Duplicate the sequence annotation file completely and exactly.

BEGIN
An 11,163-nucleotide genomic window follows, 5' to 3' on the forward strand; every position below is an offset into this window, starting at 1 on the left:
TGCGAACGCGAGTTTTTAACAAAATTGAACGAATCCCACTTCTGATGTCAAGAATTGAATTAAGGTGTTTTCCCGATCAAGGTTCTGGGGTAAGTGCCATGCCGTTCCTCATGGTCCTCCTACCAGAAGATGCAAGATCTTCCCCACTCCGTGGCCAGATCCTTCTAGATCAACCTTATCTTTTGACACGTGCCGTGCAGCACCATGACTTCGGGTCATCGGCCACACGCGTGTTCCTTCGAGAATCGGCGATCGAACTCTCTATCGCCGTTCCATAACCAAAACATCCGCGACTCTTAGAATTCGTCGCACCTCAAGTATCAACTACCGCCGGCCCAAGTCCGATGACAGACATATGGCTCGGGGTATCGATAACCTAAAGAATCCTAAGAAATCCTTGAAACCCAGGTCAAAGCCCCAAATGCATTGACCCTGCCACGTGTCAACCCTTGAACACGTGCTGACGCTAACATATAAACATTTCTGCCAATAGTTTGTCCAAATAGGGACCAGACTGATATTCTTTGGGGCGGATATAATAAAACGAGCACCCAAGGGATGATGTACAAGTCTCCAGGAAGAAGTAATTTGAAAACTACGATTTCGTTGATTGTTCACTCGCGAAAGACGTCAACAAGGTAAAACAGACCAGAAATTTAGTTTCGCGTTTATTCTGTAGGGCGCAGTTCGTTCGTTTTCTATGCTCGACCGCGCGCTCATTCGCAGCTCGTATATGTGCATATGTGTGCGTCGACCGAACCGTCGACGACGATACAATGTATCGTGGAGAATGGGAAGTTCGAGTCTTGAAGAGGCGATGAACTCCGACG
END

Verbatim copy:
An 11,163-nucleotide genomic window follows, 5' to 3' on the forward strand; every position below is an offset into this window, starting at 1 on the left:
TGCGAACGCGAGTTTTTAACAAAATTGAACGAATCCCACTTCTGATGTCAAGAATTGAATTAAGGTGTTTTCCCGATCAAGGTTCTGGGGTAAGTGCCATGCCGTTCCTCATGGTCCTCCTACCAGAAGATGCAAGATCTTCCCCACTCCGTGGCCAGATCCTTCTAGATCAACCTTATCTTTTGACACGTGCCGTGCAGCACCATGACTTCGGGTCATCGGCCACACGCGTGTTCCTTCGAGAATCGGCGATCGAACTCTCTATCGCCGTTCCATAACCAAAACATCCGCGACTCTTAGAATTCGTCGCACCTCAAGTATCAACTACCGCCGGCCCAAGTCCGATGACAGACATATGGCTCGGGGTATCGATAACCTAAAGAATCCTAAGAAATCCTTGAAACCCAGGTCAAAGCCCCAAATGCATTGACCCTGCCACGTGTCAACCCTTGAACACGTGCTGACGCTAACATATAAACATTTCTGCCAATAGTTTGTCCAAATAGGGACCAGACTGATATTCTTTGGGGCGGATATAATAAAACGAGCACCCAAGGGATGATGTACAAGTCTCCAGGAAGAAGTAATTTGAAAACTACGATTTCGTTGATTGTTCACTCGCGAAAGACGTCAACAAGGTAAAACAGACCAGAAATTTAGTTTCGCGTTTATTCTGTAGGGCGCAGTTCGTTCGTTTTCTATGCTCGACCGCGCGCTCATTCGCAGCTCGTATATGTGCATATGTGTGCGTCGACCGAACCGTCGACGACGATACAATGTATCGTGGAGAATGGGAAGTTCGAGTCTTGAAGAGGCGATGAACTCCGACG